Methods: A curriculum was implemented based on a guideline for ontology design. A randomized controlled trial on the efficacy of this curriculum was performed with 24 students from bioinformatics and related fields. After joint training on the fundamentals of ontology development the students were randomly allocated to two groups. During the intervention, each group received training on different topics in ontology development. In the assessment phase, all students were asked to solve modeling problems on topics taught differentially in the intervention phase. Primary outcome was the similarity of the students' ontology artefacts compared with gold standard ontologies developed by the authors before the experiment; secondary outcome was the intra-group similarity of group members' ontologies.

Results: The experiment showed no significant effect of the guideline-based training on the performance of ontology developers (a) the ontologies developed after specific training were only slightly but not significantly closer to the gold standard ontologies than the ontologies developed without prior specific training; (b) although significant differences for certain ontologies were detected, the intra-group similarity was not consistently influenced in one direction by the differential training.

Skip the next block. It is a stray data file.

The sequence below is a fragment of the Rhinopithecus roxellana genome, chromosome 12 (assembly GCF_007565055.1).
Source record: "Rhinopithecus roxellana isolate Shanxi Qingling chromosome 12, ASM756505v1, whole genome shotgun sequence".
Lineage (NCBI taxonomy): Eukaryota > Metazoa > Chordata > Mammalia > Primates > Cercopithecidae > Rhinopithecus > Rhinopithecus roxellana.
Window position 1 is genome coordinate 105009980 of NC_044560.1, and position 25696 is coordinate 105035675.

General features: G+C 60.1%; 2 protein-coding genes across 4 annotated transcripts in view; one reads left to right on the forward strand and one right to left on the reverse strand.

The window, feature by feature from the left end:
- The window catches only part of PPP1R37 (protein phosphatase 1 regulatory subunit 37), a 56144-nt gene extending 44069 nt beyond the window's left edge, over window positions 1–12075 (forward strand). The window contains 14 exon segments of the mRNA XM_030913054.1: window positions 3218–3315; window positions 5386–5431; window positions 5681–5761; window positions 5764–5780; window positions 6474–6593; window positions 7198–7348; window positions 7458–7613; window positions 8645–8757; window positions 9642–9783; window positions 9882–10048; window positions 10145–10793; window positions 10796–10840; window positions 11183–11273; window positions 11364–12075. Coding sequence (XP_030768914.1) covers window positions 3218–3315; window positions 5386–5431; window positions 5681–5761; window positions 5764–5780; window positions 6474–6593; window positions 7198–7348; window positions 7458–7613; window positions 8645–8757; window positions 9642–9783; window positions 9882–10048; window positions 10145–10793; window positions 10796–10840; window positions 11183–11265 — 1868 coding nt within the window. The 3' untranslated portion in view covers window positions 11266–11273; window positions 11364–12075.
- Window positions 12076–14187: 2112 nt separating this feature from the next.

Conclusion: Methodologically limited, this study cannot be interpreted as a general failure of a guideline-based approach to ontology development. Further research is needed to increase insight into whether specific development guidelines and practices in ontology design are effective.

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Modified CONSORT diagram.Twelve students were allocated to each group and could be analyzed.
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pone-0061425-g002: Modified CONSORT diagram.Twelve students were allocated to each group and could be analyzed.

Mentions: Study design and reporting follows the CONSORT statement for randomized controlled trials in parallel group design (see Figure 2) [37].